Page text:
Tuesday, October 25, 2011

California black oak acorns: I was right

Recently I tasted some raw California black oak (Q. kelloggii) acorns - acorns that had dropped from some of the same trees from which John Muir might have gathered up a handful for an afternoon snack.  They had a strong flavor of tannin, but the aftertaste on the tongue was very short lived.  This led me to speculate that the tannins in California black oak acorns are highly soluble in water and could be quickly and easily leached away.

I finally got around to testing my theory.  Turns out - and let me tell you I'm as shocked as you and find myself on completely unfamiliar ground here - I was right.

I shelled a handful of them, and coarsely chopped the nut meats.  I dropped them into a small pot of boiling water, and boiled them for about 3-5 minutes, at which point I drained them and tasted a few.  The bitter tannin flavor was still there, but already greatly diminished.  After repeating the process the bitterness was almost completely gone.  After a grand total of 6 to 10 minutes of boiling I had acorns - from the supposedly bitter red/black oak group - that are sweeter than many of the supposedly sweet acorns of the white oak group I have tried.  Here I'm thinking particularly of English/common oak, (Q. robur).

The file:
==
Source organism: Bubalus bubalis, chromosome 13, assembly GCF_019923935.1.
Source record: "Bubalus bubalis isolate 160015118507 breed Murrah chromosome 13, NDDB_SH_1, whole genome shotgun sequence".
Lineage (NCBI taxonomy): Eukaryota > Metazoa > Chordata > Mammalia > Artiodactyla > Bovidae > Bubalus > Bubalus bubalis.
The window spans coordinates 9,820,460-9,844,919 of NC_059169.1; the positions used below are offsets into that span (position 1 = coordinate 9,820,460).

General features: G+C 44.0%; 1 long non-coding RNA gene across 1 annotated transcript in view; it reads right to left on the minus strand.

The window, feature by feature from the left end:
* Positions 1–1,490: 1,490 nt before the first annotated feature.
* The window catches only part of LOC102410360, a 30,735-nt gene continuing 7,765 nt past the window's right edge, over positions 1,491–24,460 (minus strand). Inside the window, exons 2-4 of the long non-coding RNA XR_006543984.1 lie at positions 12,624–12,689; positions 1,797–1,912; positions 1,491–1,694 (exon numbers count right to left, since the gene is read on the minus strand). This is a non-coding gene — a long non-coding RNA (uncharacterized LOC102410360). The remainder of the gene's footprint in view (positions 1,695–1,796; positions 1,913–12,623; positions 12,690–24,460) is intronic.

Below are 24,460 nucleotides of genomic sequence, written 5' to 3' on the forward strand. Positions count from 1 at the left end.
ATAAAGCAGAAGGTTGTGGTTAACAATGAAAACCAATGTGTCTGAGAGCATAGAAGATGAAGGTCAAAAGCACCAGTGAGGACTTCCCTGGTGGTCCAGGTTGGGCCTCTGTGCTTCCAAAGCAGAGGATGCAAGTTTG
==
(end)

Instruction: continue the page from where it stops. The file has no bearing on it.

In "Use of Acorns for Food in California: Past, Present and Future," David Bainbridge gives the nutrient content of California black oak acorns as:

Water - 9.0%
Protein - 4.56%
Fat - 17.97%
Carbs - 55.48%

That will keep you going when hiking/mapping/preserving the splendor of the Sierra!

1 comment:

  1. Have you read Samuel Thayer's "Nature's Garden"? It has 50 pages on acorns. It also offers the best explanation that I have seen as to why red oak acorns are initially more bitter that white oak acorns. I won't go into the whole thing here, but he goes into great detail about how white oaks don't necessarily have less tannins, they are just locked up in hydrophobic pockets.

    Also, high levels of tannins aren't always a bad thing. If you are storing acorns by drying them, they will keep longer if they have higher levels.